Many of us live busy, goal-oriented lives in which we race about, eager to achieve quick results and succeed in all manner of tasks, great or small. This cultural tendency permeates everything we do, even our nurturing. As parents, we may be eager for our children to achieve, and even when they are babies, we are encouraged to watch them closely, ticking the boxes of optimal development as they grow…
Panic may set in at the first sign of inadequacy, but although fears relating to autism and learning disabilities are sometimes well warranted, in most cases a child that learns to walk first is not necessarily Einstein-in-the-making, nor is the child who crawls last destined to be Homer Simpson. All children are different, they progress at individual rates, and neurological development naturally ebbs and flows.
While it is certainly useful for parents to have an understanding of developmental milestones, it is better again for them to:
• Learn how to enrich their child’s environment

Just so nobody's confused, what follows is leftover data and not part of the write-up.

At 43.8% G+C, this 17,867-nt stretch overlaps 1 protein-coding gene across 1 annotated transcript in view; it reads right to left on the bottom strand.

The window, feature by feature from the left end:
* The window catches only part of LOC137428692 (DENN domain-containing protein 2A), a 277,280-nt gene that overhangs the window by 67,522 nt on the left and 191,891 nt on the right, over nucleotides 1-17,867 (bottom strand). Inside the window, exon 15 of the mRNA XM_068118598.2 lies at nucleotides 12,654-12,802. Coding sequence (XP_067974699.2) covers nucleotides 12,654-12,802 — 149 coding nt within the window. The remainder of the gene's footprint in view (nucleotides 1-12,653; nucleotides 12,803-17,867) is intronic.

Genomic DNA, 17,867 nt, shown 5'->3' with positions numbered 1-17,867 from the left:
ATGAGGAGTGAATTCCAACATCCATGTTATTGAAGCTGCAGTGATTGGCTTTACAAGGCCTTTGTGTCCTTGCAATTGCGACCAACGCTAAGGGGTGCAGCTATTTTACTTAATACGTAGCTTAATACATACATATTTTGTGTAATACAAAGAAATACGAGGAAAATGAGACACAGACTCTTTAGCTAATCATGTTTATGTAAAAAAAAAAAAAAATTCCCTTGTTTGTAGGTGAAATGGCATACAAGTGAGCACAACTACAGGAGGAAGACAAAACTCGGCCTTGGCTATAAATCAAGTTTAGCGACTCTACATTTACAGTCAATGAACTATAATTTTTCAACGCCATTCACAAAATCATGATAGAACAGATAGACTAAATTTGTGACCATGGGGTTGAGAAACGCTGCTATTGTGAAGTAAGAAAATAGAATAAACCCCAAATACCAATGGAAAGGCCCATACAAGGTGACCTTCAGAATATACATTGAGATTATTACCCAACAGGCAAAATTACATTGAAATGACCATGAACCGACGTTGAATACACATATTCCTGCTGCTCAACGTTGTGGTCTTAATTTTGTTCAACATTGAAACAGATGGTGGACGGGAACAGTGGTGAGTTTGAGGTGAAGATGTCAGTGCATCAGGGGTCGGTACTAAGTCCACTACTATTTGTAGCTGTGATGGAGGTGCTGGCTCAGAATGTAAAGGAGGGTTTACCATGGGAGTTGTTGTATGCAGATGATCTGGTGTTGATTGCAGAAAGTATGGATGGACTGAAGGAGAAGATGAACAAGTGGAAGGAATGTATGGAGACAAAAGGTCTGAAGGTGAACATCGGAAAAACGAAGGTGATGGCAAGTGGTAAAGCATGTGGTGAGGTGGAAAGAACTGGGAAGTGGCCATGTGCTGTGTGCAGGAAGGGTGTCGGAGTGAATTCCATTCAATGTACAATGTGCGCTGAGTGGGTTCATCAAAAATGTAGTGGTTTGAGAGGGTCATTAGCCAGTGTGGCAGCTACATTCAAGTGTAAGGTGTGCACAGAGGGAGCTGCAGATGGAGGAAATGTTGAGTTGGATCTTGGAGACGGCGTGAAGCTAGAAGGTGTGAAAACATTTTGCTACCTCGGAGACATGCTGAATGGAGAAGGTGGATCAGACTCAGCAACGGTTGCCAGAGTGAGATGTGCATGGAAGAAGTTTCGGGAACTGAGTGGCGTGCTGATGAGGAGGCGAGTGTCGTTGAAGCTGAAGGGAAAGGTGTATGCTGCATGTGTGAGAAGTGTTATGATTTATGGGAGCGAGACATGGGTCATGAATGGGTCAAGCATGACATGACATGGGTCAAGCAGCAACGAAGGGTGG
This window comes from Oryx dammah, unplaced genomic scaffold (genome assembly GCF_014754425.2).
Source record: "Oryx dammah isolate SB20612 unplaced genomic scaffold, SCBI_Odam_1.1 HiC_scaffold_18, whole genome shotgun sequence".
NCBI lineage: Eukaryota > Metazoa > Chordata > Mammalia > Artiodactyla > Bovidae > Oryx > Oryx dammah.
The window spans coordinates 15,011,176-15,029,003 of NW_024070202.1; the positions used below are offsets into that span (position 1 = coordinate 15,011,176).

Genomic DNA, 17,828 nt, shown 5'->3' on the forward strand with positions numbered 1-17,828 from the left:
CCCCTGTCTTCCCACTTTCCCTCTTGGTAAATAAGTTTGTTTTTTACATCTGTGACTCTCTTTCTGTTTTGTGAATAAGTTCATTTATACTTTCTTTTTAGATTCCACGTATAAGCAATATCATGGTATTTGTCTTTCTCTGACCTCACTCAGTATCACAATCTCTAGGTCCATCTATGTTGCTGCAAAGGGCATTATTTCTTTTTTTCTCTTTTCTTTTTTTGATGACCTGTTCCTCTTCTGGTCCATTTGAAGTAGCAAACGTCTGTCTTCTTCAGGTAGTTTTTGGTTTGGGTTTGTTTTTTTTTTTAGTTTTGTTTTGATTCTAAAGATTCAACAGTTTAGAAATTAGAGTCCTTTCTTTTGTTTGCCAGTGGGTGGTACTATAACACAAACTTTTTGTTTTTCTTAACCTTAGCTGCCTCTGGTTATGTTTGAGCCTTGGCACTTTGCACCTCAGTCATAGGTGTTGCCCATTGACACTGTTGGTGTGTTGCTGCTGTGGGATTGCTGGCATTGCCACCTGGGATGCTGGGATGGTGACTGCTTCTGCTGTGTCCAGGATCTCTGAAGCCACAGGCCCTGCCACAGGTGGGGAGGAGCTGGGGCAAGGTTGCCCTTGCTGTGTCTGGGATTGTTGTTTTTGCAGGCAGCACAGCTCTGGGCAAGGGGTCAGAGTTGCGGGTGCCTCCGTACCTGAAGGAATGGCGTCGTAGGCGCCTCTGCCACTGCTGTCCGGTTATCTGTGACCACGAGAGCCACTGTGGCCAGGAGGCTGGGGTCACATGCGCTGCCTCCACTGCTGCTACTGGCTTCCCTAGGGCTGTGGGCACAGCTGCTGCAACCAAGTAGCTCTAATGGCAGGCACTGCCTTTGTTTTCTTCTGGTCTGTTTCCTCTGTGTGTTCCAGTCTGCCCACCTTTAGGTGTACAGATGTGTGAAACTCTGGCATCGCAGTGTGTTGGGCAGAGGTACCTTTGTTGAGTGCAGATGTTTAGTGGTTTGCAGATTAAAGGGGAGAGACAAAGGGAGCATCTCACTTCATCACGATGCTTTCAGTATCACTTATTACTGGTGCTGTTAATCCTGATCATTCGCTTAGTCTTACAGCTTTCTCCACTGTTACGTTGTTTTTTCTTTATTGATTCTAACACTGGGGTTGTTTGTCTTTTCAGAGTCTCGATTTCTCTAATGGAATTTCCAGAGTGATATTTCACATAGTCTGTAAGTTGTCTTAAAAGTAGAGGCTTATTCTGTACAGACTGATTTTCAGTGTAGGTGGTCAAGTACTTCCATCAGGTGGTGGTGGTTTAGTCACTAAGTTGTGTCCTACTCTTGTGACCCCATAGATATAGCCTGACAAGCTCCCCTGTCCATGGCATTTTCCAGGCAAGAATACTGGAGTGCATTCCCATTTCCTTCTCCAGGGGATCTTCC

• Appreciate which lifestyle factors may dampen their child’s capacity to grow.
Did you know that babies have far more brain cells than adults? When a baby is born their brain has more neurons (specialised cell-transmitting nerve messages) than it will ever have later in life, giving the child an enormous capacity to learn and thrive. It is a baby’s environment that creates the stimulus to get these neurons firing and wiring; i.e. the environment primes the brain.
So what can you as a parent do to ensure you’re encouraging healthy brain development? Below, I have outlined some simple techniques that will help your bubba engage.
10 Simple Ways to Encourage Infant Brain Development